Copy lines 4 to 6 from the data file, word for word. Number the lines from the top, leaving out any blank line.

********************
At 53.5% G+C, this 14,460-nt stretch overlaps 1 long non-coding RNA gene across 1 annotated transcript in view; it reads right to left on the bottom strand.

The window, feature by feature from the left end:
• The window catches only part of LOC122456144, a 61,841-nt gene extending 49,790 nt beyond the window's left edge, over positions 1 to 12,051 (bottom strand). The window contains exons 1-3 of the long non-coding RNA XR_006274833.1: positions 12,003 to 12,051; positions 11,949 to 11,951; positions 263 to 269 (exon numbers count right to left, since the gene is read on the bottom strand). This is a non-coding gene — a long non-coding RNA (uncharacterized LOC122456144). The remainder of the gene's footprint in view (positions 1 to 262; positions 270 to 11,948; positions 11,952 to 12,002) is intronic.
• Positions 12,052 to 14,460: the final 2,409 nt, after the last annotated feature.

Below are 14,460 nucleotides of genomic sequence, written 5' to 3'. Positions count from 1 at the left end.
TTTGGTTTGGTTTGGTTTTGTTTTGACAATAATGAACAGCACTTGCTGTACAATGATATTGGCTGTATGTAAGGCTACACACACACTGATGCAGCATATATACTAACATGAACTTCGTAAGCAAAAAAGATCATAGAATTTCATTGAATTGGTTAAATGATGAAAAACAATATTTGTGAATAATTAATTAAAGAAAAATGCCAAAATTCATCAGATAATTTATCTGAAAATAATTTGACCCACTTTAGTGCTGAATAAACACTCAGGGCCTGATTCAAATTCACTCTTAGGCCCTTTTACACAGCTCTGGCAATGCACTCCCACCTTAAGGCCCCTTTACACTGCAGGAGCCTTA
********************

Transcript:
• Positions 12,052 to 14,460: the final 2,409 nt, after the last annotated feature.

Below are 14,460 nucleotides of genomic sequence, written 5' to 3'. Positions count from 1 at the left end.
TTTGGTTTGGTTTGGTTTTGTTTTGACAATAATGAACAGCACTTGCTGTACAATGATATTGGCTGTATGTAAGGCTACACACACACTGATGCAGCATATATACTAACATGAACTTCGTAAGCAAAAAAGATCATAGAATTTCATTGAATTGGTTAAATGATGAAAAACAATATTTGTGAATAATTAATTAAAGAAAAATGCCAAAATTCATCAGATAATTTATCTGAAAATAATTTGACCCACTTTAGTGCTGAATAAACACTCAGGGCCTGATTCAAATTCACTCTTAGGCCCTTTTACACAGCTCTGGCAATGCACTCCCACCTTAAGGCCCCTTTACACTGCAGGAGCCTTA